If you or your partner ever feel ridiculous talking in a silly high-pitched voice to your baby, there's good news for you. It turns out that your silly baby talk—or "motherese"—may actually be helping your child learn.
While there are tons of baby books out there telling parents to talk to their infants as if they're just other adults, new research out of Rutgers University would suggest otherwise.
According to Patrick Shafto, an associate professor of mathematics and computer science who conducted the research, grown-ups natural instincts to talk to babies in a silly, sing-songy voice is spot on. "Why do we speak funny to children? It’s actually to help them learn the relevant properties of language."
In order to reach their conclusion, Shafto and his team of researchers created a mathematical model that took deconstructed vowel sounds and predicted what language might look like "if speech were designed to actually teach children." They then compared their findings with the various ways that adults generally talk to babies and found that the closest match was the motherese.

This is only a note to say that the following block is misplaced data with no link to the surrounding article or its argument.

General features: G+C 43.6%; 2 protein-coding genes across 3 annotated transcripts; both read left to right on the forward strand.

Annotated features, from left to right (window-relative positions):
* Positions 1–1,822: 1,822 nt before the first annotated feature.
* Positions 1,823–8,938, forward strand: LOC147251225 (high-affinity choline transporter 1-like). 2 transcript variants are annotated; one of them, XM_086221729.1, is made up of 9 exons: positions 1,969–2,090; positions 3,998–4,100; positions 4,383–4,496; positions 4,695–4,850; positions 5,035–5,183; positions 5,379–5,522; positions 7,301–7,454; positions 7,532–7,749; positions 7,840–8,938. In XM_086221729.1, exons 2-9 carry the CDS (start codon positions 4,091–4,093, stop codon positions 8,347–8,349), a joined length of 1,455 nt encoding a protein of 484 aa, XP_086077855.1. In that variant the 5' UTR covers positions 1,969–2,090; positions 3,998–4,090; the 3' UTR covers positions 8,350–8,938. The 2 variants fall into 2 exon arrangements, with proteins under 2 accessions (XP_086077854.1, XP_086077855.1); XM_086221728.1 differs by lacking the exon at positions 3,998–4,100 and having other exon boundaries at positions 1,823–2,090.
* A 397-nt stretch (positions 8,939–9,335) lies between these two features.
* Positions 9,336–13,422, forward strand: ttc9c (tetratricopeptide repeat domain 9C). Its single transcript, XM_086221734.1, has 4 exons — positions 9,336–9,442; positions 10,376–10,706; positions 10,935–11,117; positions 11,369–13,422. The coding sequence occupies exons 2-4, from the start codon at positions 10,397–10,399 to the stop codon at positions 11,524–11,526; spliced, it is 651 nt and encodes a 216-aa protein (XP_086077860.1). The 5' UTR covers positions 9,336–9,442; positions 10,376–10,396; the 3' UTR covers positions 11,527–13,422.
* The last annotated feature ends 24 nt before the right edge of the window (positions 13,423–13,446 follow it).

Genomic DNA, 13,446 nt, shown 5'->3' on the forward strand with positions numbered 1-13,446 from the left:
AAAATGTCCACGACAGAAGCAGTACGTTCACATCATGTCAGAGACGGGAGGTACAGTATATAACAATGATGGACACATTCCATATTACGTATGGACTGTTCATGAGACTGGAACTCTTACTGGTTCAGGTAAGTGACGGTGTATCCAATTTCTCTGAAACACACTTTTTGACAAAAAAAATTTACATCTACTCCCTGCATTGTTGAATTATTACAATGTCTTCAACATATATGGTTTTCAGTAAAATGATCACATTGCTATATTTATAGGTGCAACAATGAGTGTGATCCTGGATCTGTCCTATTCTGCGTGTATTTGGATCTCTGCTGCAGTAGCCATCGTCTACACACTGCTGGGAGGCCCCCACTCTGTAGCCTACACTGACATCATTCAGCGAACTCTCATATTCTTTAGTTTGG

“The sounds that are selected exaggerate the important properties that babies need to attend to and learn about. If you exaggerate in the correct way, what you get is a learner who learns more quickly from less data,” says Shafto. So eventually the infant's brain is able to process the baby talk into regular language.
So next time Grandma is talking to Baby in some bizarre crazy-sounding voice, don't fret—just think of it as an early education.